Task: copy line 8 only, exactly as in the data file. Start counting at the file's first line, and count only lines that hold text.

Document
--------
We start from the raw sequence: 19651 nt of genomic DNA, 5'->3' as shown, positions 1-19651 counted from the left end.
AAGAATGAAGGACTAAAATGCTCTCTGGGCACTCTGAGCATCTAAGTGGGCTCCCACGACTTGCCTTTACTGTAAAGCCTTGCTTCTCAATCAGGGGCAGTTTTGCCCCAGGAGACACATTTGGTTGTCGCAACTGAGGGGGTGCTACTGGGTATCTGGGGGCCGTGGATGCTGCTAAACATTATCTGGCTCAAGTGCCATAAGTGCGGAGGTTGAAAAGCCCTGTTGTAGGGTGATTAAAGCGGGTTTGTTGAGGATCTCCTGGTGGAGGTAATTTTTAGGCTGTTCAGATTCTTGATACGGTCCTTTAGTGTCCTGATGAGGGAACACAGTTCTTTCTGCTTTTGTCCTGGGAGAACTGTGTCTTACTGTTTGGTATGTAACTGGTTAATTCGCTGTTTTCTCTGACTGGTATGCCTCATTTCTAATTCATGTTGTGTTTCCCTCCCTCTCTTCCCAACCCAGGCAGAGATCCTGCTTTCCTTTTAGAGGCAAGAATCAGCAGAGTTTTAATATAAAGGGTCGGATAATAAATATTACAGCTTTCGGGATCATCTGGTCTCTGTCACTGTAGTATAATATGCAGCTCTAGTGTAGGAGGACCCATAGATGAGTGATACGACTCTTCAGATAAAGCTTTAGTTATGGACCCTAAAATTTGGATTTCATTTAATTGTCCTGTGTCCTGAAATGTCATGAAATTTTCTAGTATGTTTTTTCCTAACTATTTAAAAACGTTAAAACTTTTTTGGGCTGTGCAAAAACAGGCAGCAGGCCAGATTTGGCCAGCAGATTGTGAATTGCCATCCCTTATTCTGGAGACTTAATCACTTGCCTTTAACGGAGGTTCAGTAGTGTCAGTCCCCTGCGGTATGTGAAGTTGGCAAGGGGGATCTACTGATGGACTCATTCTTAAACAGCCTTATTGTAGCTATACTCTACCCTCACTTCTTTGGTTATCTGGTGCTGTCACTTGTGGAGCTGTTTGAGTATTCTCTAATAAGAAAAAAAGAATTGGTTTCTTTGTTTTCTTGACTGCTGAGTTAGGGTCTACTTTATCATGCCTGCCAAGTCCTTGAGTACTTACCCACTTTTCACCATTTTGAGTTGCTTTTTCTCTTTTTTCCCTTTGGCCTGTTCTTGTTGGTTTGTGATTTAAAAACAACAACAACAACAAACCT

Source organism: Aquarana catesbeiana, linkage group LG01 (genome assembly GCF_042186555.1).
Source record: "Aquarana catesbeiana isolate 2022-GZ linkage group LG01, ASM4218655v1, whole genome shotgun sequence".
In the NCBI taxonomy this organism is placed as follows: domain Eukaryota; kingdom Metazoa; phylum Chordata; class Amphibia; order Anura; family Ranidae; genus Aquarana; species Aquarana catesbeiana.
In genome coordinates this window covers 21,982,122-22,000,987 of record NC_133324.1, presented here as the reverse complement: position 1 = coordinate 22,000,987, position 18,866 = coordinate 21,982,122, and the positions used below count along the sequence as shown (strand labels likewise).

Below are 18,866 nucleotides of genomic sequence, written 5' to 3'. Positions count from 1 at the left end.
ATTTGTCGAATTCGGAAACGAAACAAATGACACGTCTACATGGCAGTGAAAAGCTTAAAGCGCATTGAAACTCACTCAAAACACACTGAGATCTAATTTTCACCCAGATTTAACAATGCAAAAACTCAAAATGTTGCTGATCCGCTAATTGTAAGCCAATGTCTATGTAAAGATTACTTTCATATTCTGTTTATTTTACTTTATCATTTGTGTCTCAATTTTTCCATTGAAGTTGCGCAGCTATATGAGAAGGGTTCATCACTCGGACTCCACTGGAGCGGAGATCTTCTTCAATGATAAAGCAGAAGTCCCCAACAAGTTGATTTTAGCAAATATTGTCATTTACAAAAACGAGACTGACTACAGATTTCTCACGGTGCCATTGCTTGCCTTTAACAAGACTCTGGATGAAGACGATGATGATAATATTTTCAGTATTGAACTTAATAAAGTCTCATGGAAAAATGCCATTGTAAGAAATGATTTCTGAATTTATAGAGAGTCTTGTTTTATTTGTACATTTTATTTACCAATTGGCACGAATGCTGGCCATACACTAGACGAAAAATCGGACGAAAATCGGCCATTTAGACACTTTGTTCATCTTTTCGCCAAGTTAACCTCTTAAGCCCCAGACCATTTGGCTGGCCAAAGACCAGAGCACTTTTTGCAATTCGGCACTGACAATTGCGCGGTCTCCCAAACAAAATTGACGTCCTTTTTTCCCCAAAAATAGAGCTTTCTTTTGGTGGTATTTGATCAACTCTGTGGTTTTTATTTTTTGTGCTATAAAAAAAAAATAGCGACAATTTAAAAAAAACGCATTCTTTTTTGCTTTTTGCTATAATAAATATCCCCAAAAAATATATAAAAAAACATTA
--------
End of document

ATTTGTCGAATTCGGAAACGAAACAAATGACACGTCTACATGGCAGTGAAAAGCTTAAAGCGCATTGAAACTCACTCAAAACACACTGAGATCTAATTTTCACCCAGATTTAACAATGCAAAAACTCAAAATGTTGCTGATCCGCTAATTGTAAGCCAATGTCTATGTAAAGATTACTTTCATATTCTGTTTATTTTACTTTATCATTTGTGTCTCAATTTTTCCATTGAAGTTGCGCAGCTATATGAGAAGGGTTCATCACTCGGACTCCACTGGAGCGGAGATCTTCTTCAATGATAAAGCAGAAGTCCCCAACAAGTTGATTTTAGCAAATATTGTCATTTACAAAAACGAGACTGACTACAGATTTCTCACGGTGCCATTGCTTGCCTTTAACAAGACTCTGGATGAAGACGATGATGATAATATTTTCAGTATTGAACTTAATAAAGTCTCATGGAAAAATGCCATTGTAAGAAATGATTTCTGAATTTATAGAGAGTCTTGTTTTATTTGTACATTTTATTTACCAATTGGCACGAATGCTGGCCATACACTAGACGAAAAATCGGACGAAAATCGGCCATTTAGACACTTTGTTCATCTTTTCGCCAAGTTAACCTCTTAAGCCCCAGACCATTTGGCTGGCCAAAGACCAGAGCACTTTTTGCAATTCGGCACTGACAATTGCGCGGTCTCCCAAACAAAATTGACGTCCTTTTTTCCCCAAAAATAGAGCTTTCTTTTGGTGGTATTTGATCAACTCTGTGGTTTTTATTTTTTGTGCTATAAAAAAAAAATAGCGACAATTTAAAAAAAACGCATTCTTTTTTGCTTTTTGCTATAATAAATATCCCCAAAAAATATATAAAAAAACATTA